|07-06-2012, 09:31 AM||#1 (permalink)|
Join Date: May 2012
A young Bowlers problem
We have a young bowler at my club that had an incredible season last year, in our 3rds taking 29 wickets. He was promoted to our 2nds this season but is yet to take a wicket. During conversations with him last night, he is wanting to remodel his action and change the length of his run up, to try to correct his lack of wickets.
I suggested to him it was only a confidence issue and if he were to take a couple of wickets, this weekend, he would be back to just bowling and would forget about the self doubt and over analyses.
Obviously he is bowling at better batters and the leg side wides are in play, in this division. Have any of you had to try to convince a player his action is still good but, it is down to a lack of confidence. How did you deal with this?
Last edited by STWCAR; 08-06-2012 at 02:29 AM. Reason: incorrect wording
|07-06-2012, 11:32 AM||#2 (permalink)|
Cricket Web Staff Member / Global Moderator
Join Date: Mar 2002
Location: Oxford, England
It's a tough one. I guess there's no single right way to do it as a lot will depend on the personality of the bowler and those around him in the team. Ideal world (for me) is that I'm keeping wicket to them on the Saturday/Sunday games and can give the encouragement that's needed.
You are almost certainly right, I'd reckon - it will just take wickets and bring confidence. The only thing I tend to see technically when players are low on confidence is lacking follow throughs because there's a lack of belief in the action.
Be lucky to get a game on Saturday, mind...
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|08-06-2012, 05:24 AM||#3 (permalink)|
Join Date: Jan 2012
The lad has his talent otherwise you'd not have him playing to the next level. I get players like this to work out if its in their heads first and foremost - trying too hard and losing their own game execution.
Before he destroys his current action, he has to give away control to gain it. Sounds strange but he has to get out of his own way to be able to bowl what he really can. Its a mental trick that golfers have used for ages but I've taken it into cricket with a few laughs to start with but results have followed v v v fast.
Get the lad to chat to me.
|05-01-2013, 04:14 PM||#4 (permalink)|
Join Date: Jan 2013
Changes his action should be avoided [unless its "mixed"]
Run up with youngsters should be reassessed in pre season [as a minimum] EVERY season.
The reason is simple / obvious, as they grow bigger and stronger, so their stride will lengthen - usual sign is increase in f/f no-balls.
I use the Dennis Lillee method to establish - needs to be 1-2-1 or 2, 3 max.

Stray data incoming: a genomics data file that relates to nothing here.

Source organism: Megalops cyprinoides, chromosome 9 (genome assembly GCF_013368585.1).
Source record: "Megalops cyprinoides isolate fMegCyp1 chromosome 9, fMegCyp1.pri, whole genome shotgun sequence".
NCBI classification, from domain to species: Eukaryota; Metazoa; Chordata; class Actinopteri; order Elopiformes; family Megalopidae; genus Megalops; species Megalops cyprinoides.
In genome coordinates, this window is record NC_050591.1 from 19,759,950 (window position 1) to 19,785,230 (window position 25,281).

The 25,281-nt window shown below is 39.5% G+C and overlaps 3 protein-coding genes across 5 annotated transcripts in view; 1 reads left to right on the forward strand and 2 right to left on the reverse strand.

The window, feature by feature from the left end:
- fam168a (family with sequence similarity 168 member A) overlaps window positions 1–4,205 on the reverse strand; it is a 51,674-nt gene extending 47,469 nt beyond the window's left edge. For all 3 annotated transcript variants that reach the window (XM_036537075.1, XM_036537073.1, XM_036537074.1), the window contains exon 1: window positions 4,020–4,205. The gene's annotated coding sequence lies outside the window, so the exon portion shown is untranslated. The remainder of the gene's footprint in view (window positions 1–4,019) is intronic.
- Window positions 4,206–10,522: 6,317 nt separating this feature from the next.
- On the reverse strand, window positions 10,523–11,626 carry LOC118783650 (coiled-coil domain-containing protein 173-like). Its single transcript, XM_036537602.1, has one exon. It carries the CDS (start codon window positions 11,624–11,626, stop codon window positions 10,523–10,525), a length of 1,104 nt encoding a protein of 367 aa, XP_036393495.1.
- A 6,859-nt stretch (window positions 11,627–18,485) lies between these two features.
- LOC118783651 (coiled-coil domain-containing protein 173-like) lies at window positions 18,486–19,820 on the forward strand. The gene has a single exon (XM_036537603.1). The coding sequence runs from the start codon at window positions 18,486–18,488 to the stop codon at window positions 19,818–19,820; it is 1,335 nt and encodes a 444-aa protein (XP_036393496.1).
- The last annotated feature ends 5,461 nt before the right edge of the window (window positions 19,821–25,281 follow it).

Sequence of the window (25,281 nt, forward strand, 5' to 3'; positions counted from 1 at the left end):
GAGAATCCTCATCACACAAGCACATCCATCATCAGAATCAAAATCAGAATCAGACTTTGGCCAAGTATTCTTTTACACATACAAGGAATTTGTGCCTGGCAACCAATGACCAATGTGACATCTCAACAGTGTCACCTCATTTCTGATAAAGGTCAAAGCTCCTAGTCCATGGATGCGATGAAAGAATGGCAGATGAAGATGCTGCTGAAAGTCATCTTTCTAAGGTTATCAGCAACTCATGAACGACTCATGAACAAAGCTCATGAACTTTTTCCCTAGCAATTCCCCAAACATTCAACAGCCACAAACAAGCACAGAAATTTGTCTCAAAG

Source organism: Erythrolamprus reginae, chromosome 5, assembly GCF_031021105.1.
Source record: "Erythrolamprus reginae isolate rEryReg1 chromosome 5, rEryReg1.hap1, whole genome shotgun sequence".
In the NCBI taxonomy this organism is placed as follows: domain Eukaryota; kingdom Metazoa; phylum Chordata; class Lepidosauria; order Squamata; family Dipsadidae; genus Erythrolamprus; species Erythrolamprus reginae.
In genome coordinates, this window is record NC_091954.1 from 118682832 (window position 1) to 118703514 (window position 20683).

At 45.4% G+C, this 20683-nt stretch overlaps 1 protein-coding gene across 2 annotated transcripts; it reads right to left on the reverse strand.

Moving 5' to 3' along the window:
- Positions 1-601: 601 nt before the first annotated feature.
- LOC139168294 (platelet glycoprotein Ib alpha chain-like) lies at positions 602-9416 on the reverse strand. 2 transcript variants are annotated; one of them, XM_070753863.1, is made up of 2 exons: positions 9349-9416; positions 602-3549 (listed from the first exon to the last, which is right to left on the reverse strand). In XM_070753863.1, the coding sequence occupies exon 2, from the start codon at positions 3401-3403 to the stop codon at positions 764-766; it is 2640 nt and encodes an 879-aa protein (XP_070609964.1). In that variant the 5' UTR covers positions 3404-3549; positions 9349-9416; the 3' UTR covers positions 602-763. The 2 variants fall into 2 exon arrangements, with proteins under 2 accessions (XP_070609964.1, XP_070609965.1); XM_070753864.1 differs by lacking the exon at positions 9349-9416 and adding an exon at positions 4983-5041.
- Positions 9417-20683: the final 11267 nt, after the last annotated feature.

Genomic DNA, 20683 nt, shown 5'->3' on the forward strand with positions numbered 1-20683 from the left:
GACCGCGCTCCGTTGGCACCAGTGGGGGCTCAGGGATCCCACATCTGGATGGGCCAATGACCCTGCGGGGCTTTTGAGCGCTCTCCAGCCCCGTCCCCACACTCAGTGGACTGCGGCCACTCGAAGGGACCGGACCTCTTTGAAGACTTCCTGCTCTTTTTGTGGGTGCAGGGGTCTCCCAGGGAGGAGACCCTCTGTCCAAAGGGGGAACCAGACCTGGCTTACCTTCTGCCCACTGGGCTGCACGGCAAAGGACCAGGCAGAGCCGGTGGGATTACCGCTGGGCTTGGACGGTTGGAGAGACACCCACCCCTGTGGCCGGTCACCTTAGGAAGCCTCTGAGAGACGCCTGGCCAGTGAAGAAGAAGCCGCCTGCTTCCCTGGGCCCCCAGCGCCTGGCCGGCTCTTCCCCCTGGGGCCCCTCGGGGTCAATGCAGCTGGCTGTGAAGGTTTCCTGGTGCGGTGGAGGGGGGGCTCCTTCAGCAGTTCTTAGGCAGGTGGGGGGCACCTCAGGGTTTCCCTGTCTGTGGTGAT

Get them to run up and bowl, starting on the popping crease, running away from the wicket [must be fully warmed up first so that running stride has reached optimum - ground must be flat too].
Ask them to do this with eyes closed and no ball in hand, just using mental visualisation of delivery.
Coach to drop a golf-tee down where their f/f lands.
Player keeps doing this until they've achieved consistency to get 6 tees within the spread of your hand [about six inches]
Translate that marker to align to a straight approach to an over the wicket delivery point runnning back the other way [normal direction].
Next get them running in to bowl [eyes open, ball optional] from this marker observing f/f / popping crease position - anywhere between toe and foot arch breaking the crease is fine but I wouldn't want it to be the back half of the foot [to close for growth].
Again repeat until consistency is apparent and rhythm is present
Introduce a ball and place a cone on the ideal pitch-point
Check for speed and accuracy
Check for follow through
Usually takes 45 mins per players but I only do this with the frontline seamers - 4 or 5 max
Repeat next pre-season or with new players or if persistent f/f no-ball arises
Last and most important piece - from the bowling crease, get them to mark out distance using normal steps so that they can consistently put down their bowling marker in the correct / same place. For bowlers with a long run up this is harder - I carry a builders 30 metre tape measure in my coaching bag and we can measure it out before play and pop a golf tee in the ground - helps with confidence and consistency.
The key is that the bowler MUST feel comfortable in their run up - this will take out all the issues arriving in to the delivery stride, freeing their mind to concentrate on the tactics of each delivery.
Good luck ...
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